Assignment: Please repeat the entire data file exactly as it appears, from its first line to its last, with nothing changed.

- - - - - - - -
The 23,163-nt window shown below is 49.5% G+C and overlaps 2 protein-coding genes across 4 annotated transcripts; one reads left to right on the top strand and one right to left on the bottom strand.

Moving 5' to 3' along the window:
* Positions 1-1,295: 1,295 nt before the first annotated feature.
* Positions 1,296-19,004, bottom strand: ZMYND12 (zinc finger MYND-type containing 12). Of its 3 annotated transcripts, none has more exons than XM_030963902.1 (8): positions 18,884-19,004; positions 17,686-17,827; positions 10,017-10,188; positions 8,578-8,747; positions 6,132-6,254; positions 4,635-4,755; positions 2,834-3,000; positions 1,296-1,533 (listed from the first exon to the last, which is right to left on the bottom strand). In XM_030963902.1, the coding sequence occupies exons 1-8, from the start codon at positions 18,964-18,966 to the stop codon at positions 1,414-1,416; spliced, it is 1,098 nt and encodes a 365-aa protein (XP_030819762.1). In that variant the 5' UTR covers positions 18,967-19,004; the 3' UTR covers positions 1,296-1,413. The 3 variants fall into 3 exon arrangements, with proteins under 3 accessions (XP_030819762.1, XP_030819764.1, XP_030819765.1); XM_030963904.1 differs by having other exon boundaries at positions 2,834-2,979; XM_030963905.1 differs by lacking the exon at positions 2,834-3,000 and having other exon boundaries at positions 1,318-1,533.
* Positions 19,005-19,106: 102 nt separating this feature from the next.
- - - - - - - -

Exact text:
The 23,163-nt window shown below is 49.5% G+C and overlaps 2 protein-coding genes across 4 annotated transcripts; one reads left to right on the top strand and one right to left on the bottom strand.

Moving 5' to 3' along the window:
* Positions 1-1,295: 1,295 nt before the first annotated feature.
* Positions 1,296-19,004, bottom strand: ZMYND12 (zinc finger MYND-type containing 12). Of its 3 annotated transcripts, none has more exons than XM_030963902.1 (8): positions 18,884-19,004; positions 17,686-17,827; positions 10,017-10,188; positions 8,578-8,747; positions 6,132-6,254; positions 4,635-4,755; positions 2,834-3,000; positions 1,296-1,533 (listed from the first exon to the last, which is right to left on the bottom strand). In XM_030963902.1, the coding sequence occupies exons 1-8, from the start codon at positions 18,964-18,966 to the stop codon at positions 1,414-1,416; spliced, it is 1,098 nt and encodes a 365-aa protein (XP_030819762.1). In that variant the 5' UTR covers positions 18,967-19,004; the 3' UTR covers positions 1,296-1,413. The 3 variants fall into 3 exon arrangements, with proteins under 3 accessions (XP_030819762.1, XP_030819764.1, XP_030819765.1); XM_030963904.1 differs by having other exon boundaries at positions 2,834-2,979; XM_030963905.1 differs by lacking the exon at positions 2,834-3,000 and having other exon boundaries at positions 1,318-1,533.
* Positions 19,005-19,106: 102 nt separating this feature from the next.